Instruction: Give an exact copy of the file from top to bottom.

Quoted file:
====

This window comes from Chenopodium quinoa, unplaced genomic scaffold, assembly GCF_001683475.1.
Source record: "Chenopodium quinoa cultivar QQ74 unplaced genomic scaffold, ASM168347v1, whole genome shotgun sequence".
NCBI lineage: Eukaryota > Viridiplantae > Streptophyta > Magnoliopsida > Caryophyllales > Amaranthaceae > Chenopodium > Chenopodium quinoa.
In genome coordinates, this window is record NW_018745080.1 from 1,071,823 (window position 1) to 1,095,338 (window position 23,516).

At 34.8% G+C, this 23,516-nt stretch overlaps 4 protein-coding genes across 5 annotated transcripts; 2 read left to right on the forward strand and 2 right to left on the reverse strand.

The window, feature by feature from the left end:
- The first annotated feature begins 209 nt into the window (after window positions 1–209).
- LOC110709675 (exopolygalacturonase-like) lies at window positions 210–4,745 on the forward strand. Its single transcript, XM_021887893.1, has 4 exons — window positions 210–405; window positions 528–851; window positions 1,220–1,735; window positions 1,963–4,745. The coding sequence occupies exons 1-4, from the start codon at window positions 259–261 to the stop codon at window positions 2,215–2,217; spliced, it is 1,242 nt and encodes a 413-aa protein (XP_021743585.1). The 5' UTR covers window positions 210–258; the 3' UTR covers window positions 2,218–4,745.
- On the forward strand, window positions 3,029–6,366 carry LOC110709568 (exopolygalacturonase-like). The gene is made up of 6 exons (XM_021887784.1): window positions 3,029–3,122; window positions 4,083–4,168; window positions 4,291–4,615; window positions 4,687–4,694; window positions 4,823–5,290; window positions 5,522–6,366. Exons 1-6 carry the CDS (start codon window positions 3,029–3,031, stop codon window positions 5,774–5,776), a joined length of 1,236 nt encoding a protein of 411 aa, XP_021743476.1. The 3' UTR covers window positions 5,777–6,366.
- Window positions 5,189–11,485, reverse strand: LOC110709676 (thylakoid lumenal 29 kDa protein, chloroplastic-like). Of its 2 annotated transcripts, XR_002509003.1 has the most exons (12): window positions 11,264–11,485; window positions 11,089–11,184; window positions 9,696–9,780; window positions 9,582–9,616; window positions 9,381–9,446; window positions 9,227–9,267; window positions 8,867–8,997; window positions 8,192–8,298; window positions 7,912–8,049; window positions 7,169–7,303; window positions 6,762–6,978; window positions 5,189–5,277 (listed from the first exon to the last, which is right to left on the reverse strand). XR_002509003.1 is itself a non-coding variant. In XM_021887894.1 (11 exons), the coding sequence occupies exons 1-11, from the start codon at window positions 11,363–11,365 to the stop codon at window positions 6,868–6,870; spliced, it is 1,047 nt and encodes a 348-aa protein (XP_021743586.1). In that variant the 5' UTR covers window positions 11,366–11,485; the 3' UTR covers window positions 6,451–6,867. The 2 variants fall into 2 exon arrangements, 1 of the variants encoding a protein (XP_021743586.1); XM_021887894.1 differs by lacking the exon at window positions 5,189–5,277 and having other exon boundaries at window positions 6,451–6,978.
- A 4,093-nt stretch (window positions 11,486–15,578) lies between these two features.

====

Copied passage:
This window comes from Chenopodium quinoa, unplaced genomic scaffold, assembly GCF_001683475.1.
Source record: "Chenopodium quinoa cultivar QQ74 unplaced genomic scaffold, ASM168347v1, whole genome shotgun sequence".
NCBI lineage: Eukaryota > Viridiplantae > Streptophyta > Magnoliopsida > Caryophyllales > Amaranthaceae > Chenopodium > Chenopodium quinoa.
In genome coordinates, this window is record NW_018745080.1 from 1,071,823 (window position 1) to 1,095,338 (window position 23,516).

At 34.8% G+C, this 23,516-nt stretch overlaps 4 protein-coding genes across 5 annotated transcripts; 2 read left to right on the forward strand and 2 right to left on the reverse strand.

The window, feature by feature from the left end:
- The first annotated feature begins 209 nt into the window (after window positions 1–209).
- LOC110709675 (exopolygalacturonase-like) lies at window positions 210–4,745 on the forward strand. Its single transcript, XM_021887893.1, has 4 exons — window positions 210–405; window positions 528–851; window positions 1,220–1,735; window positions 1,963–4,745. The coding sequence occupies exons 1-4, from the start codon at window positions 259–261 to the stop codon at window positions 2,215–2,217; spliced, it is 1,242 nt and encodes a 413-aa protein (XP_021743585.1). The 5' UTR covers window positions 210–258; the 3' UTR covers window positions 2,218–4,745.
- On the forward strand, window positions 3,029–6,366 carry LOC110709568 (exopolygalacturonase-like). The gene is made up of 6 exons (XM_021887784.1): window positions 3,029–3,122; window positions 4,083–4,168; window positions 4,291–4,615; window positions 4,687–4,694; window positions 4,823–5,290; window positions 5,522–6,366. Exons 1-6 carry the CDS (start codon window positions 3,029–3,031, stop codon window positions 5,774–5,776), a joined length of 1,236 nt encoding a protein of 411 aa, XP_021743476.1. The 3' UTR covers window positions 5,777–6,366.
- Window positions 5,189–11,485, reverse strand: LOC110709676 (thylakoid lumenal 29 kDa protein, chloroplastic-like). Of its 2 annotated transcripts, XR_002509003.1 has the most exons (12): window positions 11,264–11,485; window positions 11,089–11,184; window positions 9,696–9,780; window positions 9,582–9,616; window positions 9,381–9,446; window positions 9,227–9,267; window positions 8,867–8,997; window positions 8,192–8,298; window positions 7,912–8,049; window positions 7,169–7,303; window positions 6,762–6,978; window positions 5,189–5,277 (listed from the first exon to the last, which is right to left on the reverse strand). XR_002509003.1 is itself a non-coding variant. In XM_021887894.1 (11 exons), the coding sequence occupies exons 1-11, from the start codon at window positions 11,363–11,365 to the stop codon at window positions 6,868–6,870; spliced, it is 1,047 nt and encodes a 348-aa protein (XP_021743586.1). In that variant the 5' UTR covers window positions 11,366–11,485; the 3' UTR covers window positions 6,451–6,867. The 2 variants fall into 2 exon arrangements, 1 of the variants encoding a protein (XP_021743586.1); XM_021887894.1 differs by lacking the exon at window positions 5,189–5,277 and having other exon boundaries at window positions 6,451–6,978.
- A 4,093-nt stretch (window positions 11,486–15,578) lies between these two features.